EU considers new rules on remote working and the right to disconnect

EU considers new rules on remote working and the right to disconnect

European trade unions and employers’ organisations are being consulted on the possibility of new EU rules on remote working and the ‘right to disconnect’.

The first-stage consultation of European social partners launched by the European Commission this week follows a vote by MEPs in 2021 which called for workers to be protected from ‘always-on’ work cultures.

A process of negotiations between European trade unions and employers’ organisations took place in 2022 but collapsed last year, renewing calls for the Commission to take the lead.

Valdis Dombrovskis, the Commission’s executive vice-president for an Economy that Works for People, said: “Thanks to digital technologies, many jobs can now be performed remotely.

“The overall balance is positive, with 60 per cent of workers preferring to work from home for at least part of their week. Workers appreciate the flexibility and autonomy of telework, while companies gain from higher productivity and staff retention.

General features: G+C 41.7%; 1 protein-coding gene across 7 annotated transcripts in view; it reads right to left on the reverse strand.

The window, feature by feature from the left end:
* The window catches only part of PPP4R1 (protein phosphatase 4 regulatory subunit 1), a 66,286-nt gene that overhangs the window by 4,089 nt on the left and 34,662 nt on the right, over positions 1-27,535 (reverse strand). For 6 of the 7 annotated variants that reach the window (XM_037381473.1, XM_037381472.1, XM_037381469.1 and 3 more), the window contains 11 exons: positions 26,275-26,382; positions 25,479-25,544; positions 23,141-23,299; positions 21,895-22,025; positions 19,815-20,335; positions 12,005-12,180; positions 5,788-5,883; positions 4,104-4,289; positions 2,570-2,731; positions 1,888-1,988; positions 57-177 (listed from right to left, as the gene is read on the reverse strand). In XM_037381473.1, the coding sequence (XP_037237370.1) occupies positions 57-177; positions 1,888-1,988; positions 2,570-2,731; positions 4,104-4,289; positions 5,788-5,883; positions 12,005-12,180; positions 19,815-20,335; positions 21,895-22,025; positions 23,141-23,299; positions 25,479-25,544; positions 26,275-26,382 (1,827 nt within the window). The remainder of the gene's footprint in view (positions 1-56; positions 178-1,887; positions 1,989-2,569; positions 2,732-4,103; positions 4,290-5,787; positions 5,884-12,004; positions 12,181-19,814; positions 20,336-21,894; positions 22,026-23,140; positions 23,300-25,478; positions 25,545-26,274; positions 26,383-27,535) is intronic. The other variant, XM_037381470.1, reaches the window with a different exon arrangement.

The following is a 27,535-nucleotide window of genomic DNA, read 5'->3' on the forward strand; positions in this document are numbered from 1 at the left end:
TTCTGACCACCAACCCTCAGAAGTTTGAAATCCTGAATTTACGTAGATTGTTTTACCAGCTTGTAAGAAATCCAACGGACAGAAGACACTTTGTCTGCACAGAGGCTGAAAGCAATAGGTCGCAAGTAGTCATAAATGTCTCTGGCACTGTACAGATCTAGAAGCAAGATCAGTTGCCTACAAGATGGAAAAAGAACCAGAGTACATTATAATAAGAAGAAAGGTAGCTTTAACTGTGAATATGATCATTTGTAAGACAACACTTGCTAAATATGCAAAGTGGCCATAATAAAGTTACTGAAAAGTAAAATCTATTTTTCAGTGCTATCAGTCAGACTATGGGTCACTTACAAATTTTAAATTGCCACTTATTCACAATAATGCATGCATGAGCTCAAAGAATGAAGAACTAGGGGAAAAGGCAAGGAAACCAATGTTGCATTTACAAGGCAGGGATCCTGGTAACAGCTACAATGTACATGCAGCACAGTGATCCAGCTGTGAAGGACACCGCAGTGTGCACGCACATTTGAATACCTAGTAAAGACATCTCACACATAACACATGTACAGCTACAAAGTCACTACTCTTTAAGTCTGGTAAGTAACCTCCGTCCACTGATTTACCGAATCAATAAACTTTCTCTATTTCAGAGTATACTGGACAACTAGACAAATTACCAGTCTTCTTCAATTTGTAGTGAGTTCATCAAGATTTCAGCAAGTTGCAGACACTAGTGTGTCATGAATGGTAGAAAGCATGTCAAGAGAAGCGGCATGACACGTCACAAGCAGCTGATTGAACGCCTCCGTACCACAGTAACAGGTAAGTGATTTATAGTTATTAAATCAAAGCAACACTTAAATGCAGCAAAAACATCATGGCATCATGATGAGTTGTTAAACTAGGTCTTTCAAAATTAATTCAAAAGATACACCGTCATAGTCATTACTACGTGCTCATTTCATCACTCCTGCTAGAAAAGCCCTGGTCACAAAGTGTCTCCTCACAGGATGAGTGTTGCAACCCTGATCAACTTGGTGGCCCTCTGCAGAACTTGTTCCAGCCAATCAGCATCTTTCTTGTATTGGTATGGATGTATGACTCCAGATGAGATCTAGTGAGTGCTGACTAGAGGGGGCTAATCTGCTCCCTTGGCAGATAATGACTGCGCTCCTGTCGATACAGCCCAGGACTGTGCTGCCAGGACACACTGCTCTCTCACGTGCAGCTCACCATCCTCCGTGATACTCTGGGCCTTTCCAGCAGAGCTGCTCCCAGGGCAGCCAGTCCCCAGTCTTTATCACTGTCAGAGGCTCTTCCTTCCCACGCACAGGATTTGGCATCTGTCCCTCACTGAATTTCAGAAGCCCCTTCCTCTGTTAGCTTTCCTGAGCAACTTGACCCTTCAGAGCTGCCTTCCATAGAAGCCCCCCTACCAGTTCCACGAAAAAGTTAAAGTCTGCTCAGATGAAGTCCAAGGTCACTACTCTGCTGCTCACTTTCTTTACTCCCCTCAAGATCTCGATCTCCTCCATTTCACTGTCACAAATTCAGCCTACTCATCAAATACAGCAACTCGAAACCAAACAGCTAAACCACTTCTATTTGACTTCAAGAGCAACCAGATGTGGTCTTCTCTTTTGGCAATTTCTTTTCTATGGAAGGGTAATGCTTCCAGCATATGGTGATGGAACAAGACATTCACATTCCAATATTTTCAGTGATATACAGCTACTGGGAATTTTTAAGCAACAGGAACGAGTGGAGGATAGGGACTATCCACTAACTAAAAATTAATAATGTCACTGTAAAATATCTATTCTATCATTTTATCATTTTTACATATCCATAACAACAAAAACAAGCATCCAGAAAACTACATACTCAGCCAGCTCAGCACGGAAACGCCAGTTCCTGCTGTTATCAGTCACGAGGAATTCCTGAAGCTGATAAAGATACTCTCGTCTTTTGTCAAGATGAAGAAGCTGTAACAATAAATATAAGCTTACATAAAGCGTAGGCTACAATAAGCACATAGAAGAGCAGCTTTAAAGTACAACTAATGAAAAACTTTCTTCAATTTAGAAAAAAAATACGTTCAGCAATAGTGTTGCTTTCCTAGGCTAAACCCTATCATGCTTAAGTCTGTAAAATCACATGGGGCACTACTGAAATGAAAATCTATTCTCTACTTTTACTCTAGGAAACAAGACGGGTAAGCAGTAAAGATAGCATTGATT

“We are now consulting social partners on the opportunities and risks linked to telework. We want to make sure that EU rules promote their autonomy and do not stand in the way of companies and workers who agree to teleworking.

“We are also seeking their views on whether specific risks require EU action. This includes the risks to workers’ health from an ‘always on call’ culture and the related call from the European Parliament to ensure the right to disconnect.”

Nicolas Schmit, commissioner for jobs and social rights, added: “Teleworking during the Covid-19 pandemic was a necessity and is now an enduring aspect of modern work life. As we adapt to this change, it’s important to recognise and tackle its profound social implications.

“The Commission remains committed to respond to the European Parliament’s resolution with legislative proposals, as stated in the political guidelines. Following the inconclusive negotiations between social partners, the Commission invites the social partners to express their views on the next steps.

“A sound policy for teleworking and a right to disconnect are vital for maintaining a healthy work-life balance and for protecting the mental and physical well-being of workers.”

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